Option 2: Google Forms

I use Google Spreadsheets to track grading progress, I use Google Powerpoint to create my Powerpoint-like presentations, so why not test out a Google Form? Unlike Adobe’s forms, Google Forms are unbelievably user-friendly, as you can see from the image of how to create a Multiple-Choice quesiton below.

Google Form example - How to Make a Multiple-Choice Question
Google Form example - How to Make a Multiple-Choice Question

Another great thing with Google Forms is its ease of distribution.  You email the form itself to be completed in the email or give a URL for the form or even embed the Form into your own site.

Example of a Google Form embedded in a website, particularly a course page
Example of a Google Form embedded in a website, particularly a course page

Although, I think my favorite part of Google Forms is the pretty summary graphs and charts it gives you about each response, as you can see in the gallery of images below.  You can also view the responses in a spreadsheet if you’d like but its less fun that way.

However, for my purposes, there are some drawbacks with Google Forms such as I can’t markup assignments and send them back to students to see what they got wrong and students don’t learn how to save a file, edit the file’s name, download a file, or upload one.  While those aren’t technically part of my curriculum, these life skills are important for students moving into professional settings or moving on to other online or hybrid-type classes that most universities offer nowadays.  Therefore, Google Forms will simply be just that, a simple form tool to get feedback for my own use and not to use as a feedback tool between me, others, and back to others.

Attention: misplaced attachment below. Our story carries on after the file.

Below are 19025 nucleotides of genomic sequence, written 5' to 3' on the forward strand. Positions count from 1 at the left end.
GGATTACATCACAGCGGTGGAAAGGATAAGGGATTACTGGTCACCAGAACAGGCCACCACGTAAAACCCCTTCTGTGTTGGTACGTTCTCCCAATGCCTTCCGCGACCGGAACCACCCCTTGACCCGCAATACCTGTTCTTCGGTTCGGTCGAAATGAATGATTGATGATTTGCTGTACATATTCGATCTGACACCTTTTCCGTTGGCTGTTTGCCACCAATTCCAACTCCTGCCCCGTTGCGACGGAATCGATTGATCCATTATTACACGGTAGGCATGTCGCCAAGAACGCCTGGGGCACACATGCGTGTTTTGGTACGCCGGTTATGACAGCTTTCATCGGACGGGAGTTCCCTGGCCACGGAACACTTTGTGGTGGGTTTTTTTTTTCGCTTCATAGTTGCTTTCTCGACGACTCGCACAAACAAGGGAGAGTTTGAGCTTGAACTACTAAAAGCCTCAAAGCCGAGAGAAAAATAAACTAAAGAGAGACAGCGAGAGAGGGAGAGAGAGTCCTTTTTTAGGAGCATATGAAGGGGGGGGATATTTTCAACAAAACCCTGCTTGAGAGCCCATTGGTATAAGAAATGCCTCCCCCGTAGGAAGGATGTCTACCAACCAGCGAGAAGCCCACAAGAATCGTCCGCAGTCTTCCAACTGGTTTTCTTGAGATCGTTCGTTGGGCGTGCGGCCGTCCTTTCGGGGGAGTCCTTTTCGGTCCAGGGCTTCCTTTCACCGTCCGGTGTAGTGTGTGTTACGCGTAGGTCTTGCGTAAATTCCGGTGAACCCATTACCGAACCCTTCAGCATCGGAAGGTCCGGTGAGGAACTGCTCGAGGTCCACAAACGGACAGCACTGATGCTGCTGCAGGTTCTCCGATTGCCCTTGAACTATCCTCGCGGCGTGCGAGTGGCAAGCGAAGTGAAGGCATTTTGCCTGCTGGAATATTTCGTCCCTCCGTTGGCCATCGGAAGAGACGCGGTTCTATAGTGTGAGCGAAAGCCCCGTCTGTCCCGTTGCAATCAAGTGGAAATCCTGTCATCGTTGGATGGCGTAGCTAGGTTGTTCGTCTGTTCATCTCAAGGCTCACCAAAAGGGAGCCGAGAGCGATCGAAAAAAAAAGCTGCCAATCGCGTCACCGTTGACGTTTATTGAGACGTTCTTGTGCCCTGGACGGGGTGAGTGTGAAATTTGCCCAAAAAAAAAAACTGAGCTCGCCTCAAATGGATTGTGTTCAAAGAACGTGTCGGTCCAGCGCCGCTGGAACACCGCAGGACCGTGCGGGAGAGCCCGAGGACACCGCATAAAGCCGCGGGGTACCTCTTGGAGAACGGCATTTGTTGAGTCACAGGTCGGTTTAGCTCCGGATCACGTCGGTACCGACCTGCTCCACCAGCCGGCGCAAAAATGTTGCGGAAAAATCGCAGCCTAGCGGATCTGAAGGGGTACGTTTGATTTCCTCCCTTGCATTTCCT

2 thoughts on “Teaching revisions

  1. Well, it shouldn’t take a library literacy course just to teach students how to save files under correct nomenclature and download and upload files. I thought the current generation was supposed to be computer savvy…it’s a little bit troubling that they’re not.

    Does the google-based form/survey system require all users to have a google account?

    1. Well, you have to take in to consideration that I’m situated at a community college so a large number of my students are not Millennials or even Gen Xers. Retooling computer schools or gaining some familiarity with computers in the first place may be part of their purpose in coming to a community college; many of the questions I get at the reference desk relate to these issues. The other fact that online classes are now part of the school’s strategic plan despite not having any intro course to online class taking puts us, the librarians actually teaching the course, in a somewhat awkward position of teaching our curriculum and having to teach how to use the course tools itself.

      As for the form, you DO NOT need to be part of Google to use it. They have a simple Embed option that allows you to paste the code into any webpage. Google Forms=dream come true for creating simple forms.